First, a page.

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Five Signs to Takeoff

Preparing Your Business for a Sale

In many of the television stores that you walk into, they are using a video of the movie "Top Gun" to demonstrate the quality of their products. Every stereo television with THX or surround sound uses the movie. The music is exciting, there is a lot of action, and there is a plot with a happy ending -if you stay in the store long enough to see it. No matter how many times you have already seen the movie, you always want to stop for a couple of minutes to sit and watch. You hope that one of your favorite parts with some of the neat action in the air will be shown soon.

In any of the scenes where the jet fighter is sitting on the deck of the aircraft carrier, there is a standard sequence of events that take place between the pilot and the air boss, the sole individual standing on the deck. It is the sequence of hand gestures that are used to check with each other to see that they are both ready for the mission ahead. They must both be ready. This is a team effort. There may be only one pilot and one jet, but if the air boss has not made sure that the aircraft is ready, and that the pilot has acknowledged it, the pilot will surely lose. True, it is always the pilot that is played by a Tom Cruise, and the name of the air boss is never known. But he is important. Just ask the pilot.

From the movie, the first sign involves closing both hands into fists with thumbs pointing out. The pinkies are butted against each other. The air boss moves the two hands apart when he knows that the chocks have been removed. Chocks are the two large blocks that are placed around each of the tires of the aircraft to prevent it from moving.

When the chocks have been removed, the sign is given to the pilot. In our business, we too can have the initial check off that the air boss and pilot have. Perhaps the scenario would play out as we prepare our store for an upcoming sale circular.

In our stores, perhaps the chocks are capital so that inventory is on hand. The owner is the air boss, and must make sure that the store has on hand what is necessary for a sale. There may be those that are responsible for ordering the merchandise, but it is the owner that has the ultimate responsibility to see that the store is ready. The owner knows that the inventory is on hand, and the chocks are removed.

The second hand sign is raising the right hand from waist level to above the head in a twisting motion. With an aircraft, this sign is given after the air boss has given the jet a walkabout and determined that he does not see or hear anything out of the ordinary. Perhaps in our store, this is the walkabout that the manager performs to determine that the merchandise is on the shelf, the end caps have been attractively created, and sale signs are placed throughout the store.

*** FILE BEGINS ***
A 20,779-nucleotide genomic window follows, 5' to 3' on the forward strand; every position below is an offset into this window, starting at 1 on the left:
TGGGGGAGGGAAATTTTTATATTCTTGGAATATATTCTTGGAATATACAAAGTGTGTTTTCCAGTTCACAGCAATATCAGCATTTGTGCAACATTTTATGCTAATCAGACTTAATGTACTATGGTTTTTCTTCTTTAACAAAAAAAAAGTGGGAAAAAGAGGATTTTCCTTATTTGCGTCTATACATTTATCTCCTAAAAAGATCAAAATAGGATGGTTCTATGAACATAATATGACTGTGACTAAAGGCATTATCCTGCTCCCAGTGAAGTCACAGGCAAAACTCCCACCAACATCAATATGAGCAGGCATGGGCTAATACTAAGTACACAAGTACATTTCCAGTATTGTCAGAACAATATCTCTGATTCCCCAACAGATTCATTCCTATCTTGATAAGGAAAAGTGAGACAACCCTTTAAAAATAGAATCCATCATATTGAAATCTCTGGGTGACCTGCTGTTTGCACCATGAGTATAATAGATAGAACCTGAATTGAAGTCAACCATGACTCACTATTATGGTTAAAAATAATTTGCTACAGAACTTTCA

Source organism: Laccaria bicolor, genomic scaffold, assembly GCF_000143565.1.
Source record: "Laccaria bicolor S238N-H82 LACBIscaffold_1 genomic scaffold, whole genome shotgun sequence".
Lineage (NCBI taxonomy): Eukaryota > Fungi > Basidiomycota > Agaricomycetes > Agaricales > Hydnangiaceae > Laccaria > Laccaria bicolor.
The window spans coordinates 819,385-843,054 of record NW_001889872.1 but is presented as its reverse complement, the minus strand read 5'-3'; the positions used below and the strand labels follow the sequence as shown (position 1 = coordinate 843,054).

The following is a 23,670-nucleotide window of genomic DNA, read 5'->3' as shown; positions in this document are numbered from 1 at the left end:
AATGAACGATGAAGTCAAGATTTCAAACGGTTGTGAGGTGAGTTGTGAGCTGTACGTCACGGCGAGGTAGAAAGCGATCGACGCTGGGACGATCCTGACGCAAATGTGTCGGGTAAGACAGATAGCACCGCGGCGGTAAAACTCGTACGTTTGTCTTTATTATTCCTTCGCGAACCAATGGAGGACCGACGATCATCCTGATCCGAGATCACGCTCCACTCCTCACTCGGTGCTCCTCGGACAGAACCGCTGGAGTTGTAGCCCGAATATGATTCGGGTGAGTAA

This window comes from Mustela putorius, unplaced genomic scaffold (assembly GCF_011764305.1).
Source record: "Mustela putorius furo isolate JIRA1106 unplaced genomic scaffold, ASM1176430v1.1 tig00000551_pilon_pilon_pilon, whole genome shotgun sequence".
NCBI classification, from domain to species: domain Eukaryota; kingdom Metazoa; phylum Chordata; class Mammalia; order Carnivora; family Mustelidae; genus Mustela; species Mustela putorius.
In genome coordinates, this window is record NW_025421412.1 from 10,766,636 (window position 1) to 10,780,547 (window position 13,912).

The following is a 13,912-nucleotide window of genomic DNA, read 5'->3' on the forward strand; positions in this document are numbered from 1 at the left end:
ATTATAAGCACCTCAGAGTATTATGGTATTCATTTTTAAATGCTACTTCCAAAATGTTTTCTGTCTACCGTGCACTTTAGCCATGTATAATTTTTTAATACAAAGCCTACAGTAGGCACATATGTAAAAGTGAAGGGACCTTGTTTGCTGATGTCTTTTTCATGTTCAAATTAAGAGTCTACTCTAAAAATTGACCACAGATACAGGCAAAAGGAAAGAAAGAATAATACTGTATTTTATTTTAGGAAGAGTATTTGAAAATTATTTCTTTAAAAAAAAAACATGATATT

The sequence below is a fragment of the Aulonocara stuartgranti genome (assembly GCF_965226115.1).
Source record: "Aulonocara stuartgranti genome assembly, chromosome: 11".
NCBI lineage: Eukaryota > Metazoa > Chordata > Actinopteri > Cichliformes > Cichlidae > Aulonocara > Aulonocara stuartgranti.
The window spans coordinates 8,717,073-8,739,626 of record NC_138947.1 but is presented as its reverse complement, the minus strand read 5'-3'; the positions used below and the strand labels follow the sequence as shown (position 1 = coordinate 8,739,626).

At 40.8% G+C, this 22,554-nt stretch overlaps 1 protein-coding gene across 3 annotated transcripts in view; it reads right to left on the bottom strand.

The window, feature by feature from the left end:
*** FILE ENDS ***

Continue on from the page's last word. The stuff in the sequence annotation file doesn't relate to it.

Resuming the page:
Sign number three is a thumbs up sign from the air boss to the pilot and the thumbs up sign from the pilot to the air boss. This says that through this important procedure of taking off, each person is aware of the other person's presence. Perhaps in our store, with a sale or even with every day, it is the motion of telling each other that we are there to support each other. The first thought that came to mind was the saying that "the customer is number one". Somehow this seems to translate to "the customer is always right".

We would like to make that so, but all of us have experienced the customer that is out of bounds. If instead, our employees are number one, and are treated as such, then they are more apt to treat their customers in the same manner. It is with this that we give each other a thumbs up sign.

The fourth sign is a formal salute between the air boss and the pilot. It is a vote of confidence to say that I know you can do it. In our store, it can be the owner that is giving this sign to his team to say that he has confidence in them. And by showing our confidence in our team members, we know that they will do all they can for us.

The fifth sign is a gesture involving the right arm and hand with the hand starting at the left shoulder and then the hand and arm moving across the body and pointing to the far right. It is also accompanied by the air boss getting out of the way. With that, the jet roars, and is soon off the end of the aircraft carrier and into the air. The doors are open, and our team members await the customers walking in our door. We are prepared to assist them as they come to shop our store.

When we have a sale circular for our store, the two biggest expenses are for the inventory and the sale circulars and their distribution. At worst, the cost of the inventory can be recovered. But the flyer and its' distribution are an expense with no chance of recovery if we do not take advantage of it.

It does seem like the five steps to takeoff, with their low cost have the best chance of bringing our "jet" to a successful mission.

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This article is copyrighted by Tom Shay and Profits Plus Solutions, who can be reached at: PO Box 1577, St. Petersburg, Fl. 33731. Phone 727-464-2182. It may be printed for an individual to read, but not duplicated or distributed without expressed written consent of the copyright owner.

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Profits Plus Solutions, Inc.
PO Box 1577
St. Petersburg, Fl 33731
(727) 464-2182
Fax: (727) 898-3179